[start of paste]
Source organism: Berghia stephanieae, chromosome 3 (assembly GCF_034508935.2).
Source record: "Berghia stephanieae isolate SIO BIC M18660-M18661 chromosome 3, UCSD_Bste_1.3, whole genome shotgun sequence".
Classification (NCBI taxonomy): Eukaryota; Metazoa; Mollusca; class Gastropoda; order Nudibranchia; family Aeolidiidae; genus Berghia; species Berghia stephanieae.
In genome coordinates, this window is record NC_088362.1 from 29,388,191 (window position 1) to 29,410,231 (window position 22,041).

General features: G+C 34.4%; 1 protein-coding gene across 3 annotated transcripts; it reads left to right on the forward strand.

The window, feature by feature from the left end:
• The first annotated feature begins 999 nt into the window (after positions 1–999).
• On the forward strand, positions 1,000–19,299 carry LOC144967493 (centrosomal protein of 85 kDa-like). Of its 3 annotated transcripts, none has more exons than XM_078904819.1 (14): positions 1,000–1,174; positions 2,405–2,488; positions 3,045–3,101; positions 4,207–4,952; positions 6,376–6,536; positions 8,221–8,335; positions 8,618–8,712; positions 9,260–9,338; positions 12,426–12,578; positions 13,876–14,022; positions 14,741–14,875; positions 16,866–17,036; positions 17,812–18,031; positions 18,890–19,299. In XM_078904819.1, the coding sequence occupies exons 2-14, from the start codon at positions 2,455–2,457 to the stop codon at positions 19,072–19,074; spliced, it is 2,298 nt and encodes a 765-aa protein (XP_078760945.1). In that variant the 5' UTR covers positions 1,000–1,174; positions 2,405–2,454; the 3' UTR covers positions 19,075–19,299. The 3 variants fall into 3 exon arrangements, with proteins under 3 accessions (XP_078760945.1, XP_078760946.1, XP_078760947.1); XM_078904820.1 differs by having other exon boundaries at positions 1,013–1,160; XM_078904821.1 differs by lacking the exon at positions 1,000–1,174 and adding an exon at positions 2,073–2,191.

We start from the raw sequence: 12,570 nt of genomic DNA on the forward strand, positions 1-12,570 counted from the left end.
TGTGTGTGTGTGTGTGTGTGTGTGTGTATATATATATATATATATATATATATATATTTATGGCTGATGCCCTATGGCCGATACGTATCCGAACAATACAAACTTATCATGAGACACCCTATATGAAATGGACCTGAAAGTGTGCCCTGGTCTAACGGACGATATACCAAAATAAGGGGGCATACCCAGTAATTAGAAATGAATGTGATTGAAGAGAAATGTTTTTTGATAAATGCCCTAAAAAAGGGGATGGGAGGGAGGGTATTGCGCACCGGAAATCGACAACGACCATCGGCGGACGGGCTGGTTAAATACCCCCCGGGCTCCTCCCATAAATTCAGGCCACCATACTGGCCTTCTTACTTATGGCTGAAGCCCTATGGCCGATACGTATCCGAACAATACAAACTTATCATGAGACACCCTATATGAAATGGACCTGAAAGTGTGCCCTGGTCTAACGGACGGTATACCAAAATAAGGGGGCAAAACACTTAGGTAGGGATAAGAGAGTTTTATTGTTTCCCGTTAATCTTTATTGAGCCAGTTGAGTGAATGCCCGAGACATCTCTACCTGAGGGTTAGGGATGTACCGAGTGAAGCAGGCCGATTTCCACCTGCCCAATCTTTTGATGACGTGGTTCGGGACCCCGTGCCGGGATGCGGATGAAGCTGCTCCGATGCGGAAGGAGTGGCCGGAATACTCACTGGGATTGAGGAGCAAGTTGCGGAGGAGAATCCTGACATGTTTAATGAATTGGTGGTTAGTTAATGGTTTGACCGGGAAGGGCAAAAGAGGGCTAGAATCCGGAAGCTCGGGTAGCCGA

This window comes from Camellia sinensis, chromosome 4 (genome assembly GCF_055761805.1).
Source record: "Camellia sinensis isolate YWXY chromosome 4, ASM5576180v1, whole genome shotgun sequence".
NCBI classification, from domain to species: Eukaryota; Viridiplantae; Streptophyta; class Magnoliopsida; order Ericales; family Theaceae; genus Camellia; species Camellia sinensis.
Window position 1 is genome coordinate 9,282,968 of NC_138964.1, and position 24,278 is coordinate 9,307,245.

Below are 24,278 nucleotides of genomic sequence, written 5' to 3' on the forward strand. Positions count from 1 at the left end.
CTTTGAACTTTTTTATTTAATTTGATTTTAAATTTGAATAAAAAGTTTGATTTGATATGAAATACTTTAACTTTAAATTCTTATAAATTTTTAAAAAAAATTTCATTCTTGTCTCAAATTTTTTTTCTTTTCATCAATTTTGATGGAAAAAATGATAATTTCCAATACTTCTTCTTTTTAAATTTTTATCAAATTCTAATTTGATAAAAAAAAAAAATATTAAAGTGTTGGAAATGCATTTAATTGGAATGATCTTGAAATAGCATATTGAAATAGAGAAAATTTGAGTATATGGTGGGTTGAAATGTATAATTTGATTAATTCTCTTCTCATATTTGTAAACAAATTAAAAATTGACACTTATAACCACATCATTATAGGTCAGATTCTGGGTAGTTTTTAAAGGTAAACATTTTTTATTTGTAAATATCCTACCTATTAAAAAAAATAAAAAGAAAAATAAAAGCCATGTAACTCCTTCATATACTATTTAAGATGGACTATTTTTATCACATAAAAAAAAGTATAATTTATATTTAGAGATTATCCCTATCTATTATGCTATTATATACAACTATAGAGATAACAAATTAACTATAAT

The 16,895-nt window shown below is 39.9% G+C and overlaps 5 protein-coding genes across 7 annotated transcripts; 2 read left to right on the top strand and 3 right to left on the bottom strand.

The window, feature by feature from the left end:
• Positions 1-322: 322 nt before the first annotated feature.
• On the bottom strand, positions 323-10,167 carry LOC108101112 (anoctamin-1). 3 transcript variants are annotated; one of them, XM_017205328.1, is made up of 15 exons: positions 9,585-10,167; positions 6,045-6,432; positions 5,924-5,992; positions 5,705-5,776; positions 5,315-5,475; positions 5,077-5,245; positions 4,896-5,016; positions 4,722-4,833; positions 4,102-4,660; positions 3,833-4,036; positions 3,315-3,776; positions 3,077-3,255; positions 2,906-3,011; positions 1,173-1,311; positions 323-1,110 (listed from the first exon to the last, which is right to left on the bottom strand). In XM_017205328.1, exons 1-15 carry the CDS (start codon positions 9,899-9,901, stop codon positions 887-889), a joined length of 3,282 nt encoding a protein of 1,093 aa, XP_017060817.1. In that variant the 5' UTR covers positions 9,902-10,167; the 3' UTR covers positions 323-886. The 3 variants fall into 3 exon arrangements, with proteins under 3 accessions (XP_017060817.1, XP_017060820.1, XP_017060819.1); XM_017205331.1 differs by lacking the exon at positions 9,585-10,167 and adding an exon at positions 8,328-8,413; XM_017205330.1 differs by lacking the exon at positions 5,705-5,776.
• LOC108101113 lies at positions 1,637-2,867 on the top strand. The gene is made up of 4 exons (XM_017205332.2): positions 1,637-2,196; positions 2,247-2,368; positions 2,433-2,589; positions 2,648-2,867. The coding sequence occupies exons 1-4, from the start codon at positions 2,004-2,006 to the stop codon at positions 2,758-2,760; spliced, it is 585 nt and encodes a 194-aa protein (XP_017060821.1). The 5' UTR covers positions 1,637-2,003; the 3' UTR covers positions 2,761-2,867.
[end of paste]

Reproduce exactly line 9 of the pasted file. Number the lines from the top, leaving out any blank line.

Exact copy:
We start from the raw sequence: 12,570 nt of genomic DNA on the forward strand, positions 1-12,570 counted from the left end.